Jackass endured because it aimed at something higher than the vicarious thrills of watching someone else’s testes, noggin or anus get scuffed, bruised or bloodied. The films especially pushed the outlandish stunts and good taste into convulsively hilarious explorations and exploitations of social altruism and, as they grew famous, its stars’ own psychological fears.
Led by Johnny Knoxville, the Jackass gang kicked notions of controlled fear in the baby-maker and left it hanging off a cliff by one finger (usually the middle one). The spinoff follow-up of Bad Grandpa was a one-joke endeavor … but at least the joke was funny. On paper, throwing Knoxville and company into a theme park where an absence of safety standards becomes a sales pitch feels perfect —increasingly elaborate Rube Goldberg devices that end in contusions or concussions with commentary on a society so quick to litigate that the gesture is largely limp.
There’s a great Jackass movie in there. Pity, then, that they crapped out fictionalized pond scum like Action Point — which now rivals Strange Wilderness as a benchmark for bad comedy that a studio swallowed based on name recognition alone … and pass through its colon with substantial anal tearing.
That both films happened to Paramount, the former from Adam Sandler, suggests a pattern, and perhaps they need to see a proctologist. The Cloverfield Paradox is still bad, but perhaps this should have been the film Paramount cut its losses on by selling to Netflix. You will pray for a “back” button on your armrest or, at least, the sweet release of death. Neither will come, child. Neither will come.
Knoxville isn’t the only famous name behind Action Point. At some point, Mike Judge had something to do with this … well, “script” isn’t the right word for something on which you wipe your ass, is it?, So did some of Judge’s better writers on Silicon Valley. It plays like a feature-length version of Ow, My Balls!, a fictitious show from Judge’s peerless satire Idiocracy. People, if the world has caused Judge to give up at whatever this is … we are well and truly doomed.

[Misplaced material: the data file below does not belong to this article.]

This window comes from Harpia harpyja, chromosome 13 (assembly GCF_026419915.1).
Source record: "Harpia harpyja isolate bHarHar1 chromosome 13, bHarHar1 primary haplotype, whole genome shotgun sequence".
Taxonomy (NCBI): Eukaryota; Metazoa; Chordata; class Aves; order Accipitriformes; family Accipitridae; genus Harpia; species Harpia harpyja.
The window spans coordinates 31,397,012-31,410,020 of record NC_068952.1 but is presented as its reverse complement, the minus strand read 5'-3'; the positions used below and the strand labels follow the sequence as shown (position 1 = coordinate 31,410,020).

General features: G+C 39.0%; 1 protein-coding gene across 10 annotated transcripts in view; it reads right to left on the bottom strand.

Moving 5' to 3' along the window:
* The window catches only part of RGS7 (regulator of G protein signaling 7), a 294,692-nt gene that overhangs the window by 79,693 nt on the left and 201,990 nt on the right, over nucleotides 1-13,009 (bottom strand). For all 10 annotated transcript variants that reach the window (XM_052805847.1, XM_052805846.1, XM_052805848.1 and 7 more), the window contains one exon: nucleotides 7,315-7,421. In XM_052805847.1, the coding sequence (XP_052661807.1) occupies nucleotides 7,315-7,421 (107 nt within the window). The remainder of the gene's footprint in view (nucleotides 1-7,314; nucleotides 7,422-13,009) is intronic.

I spent only 85 minutes watching this thing that is neither a Jackass movie nor, really, anything. But a small part of my soul will forever linger in that auditorium like a specter wronged. I’ve spent equal amounts of time watching depressing state fair concerts at which some classic-rock band wheels out a couple of wheezing original members and calls it a night. Action Point feels like that, as only Knoxville and Chris Pontius return from the main stable, now surrounded by bit players from TV shows like Son of Zorn and Vice Principals — filmed in stunts from afar to seem … I don’t know, real, but mainly to hide shame at signing up for this.
Action Point intends to spin back up the genially sloppy snobs-versus-slobs yuks from the heyday of Caddyshack or Meatballs, with Knoxville’s D.C. employing wacky measures to save his backwater theme park from greedy land developers in the 1970s. Said plan: Cater to kids doing “dumb, crazy shit they might regret.” The result is somewhere below Caddyshack II and Meatballs IV. Yes, there was a fourth Meatballs. It starred Corey Feldman. Not even his lack of dignity brought him to the low of Action Point.
OK. Nice or nothing at all, right? There is approximately one laugh, from an alcoholic bear tipping back a can of Schlitz in its snout. This happens in the first two minutes. Knoxville knows it’s funny, too, because he repeats the gag at least 75,283 times. Other punchlines seem out of order somehow. They’re not. These people have just misplaced all semblance of comic timing.
Said bear is among the animals that D.C. and his crew of workers called the Shitbirds — to whom he is a feckless Fagin — capture to create an on-grounds zoo. Knoxville, Judge and company similarly cage us in shabby, inhumane conditions as Action Point absurdly tries to pivot into a Real Movie® about D.C. parenting his pubescent daughter. Together, they learn to love the Clash. Great. I hope its surviving members enjoy the royalties.
It is never more obvious than in the moments that Knoxville is asked to emote how much age has caught up with him. Now pushing 50, his face is sunken in crags so deep that Frankenstein bolts affixed to his temples would not seem out of place. The makeup used on him is like that of a junior-high play to make someone look ghostly. I’ve worn that makeup. I know it well. Like the audience, Knoxville often stands around waiting for something funny to happen.
By the way, did you know that dogs stick together at the ass after humping? Action Point does.
At some point, the movie decides to end and does so with a scene of destruction intended to rival the real-life Disco Demolition Night. Action Point is its own spectacularly bad idea that deserves the infamy. No documentaries should be made about this, though. Please.
Oh, one more thing: Knoxville resurrects the old-man makeup for a Princess Bride-like framing device in which he regales his granddaughter with this tale. In the film’s final scene, he leaves the house, stumbles and collapses on the grass — seemingly dead. It is, of course, all a ruse.
“Bet you thought the old man had bit it,” he cackles. Boy, did he ever.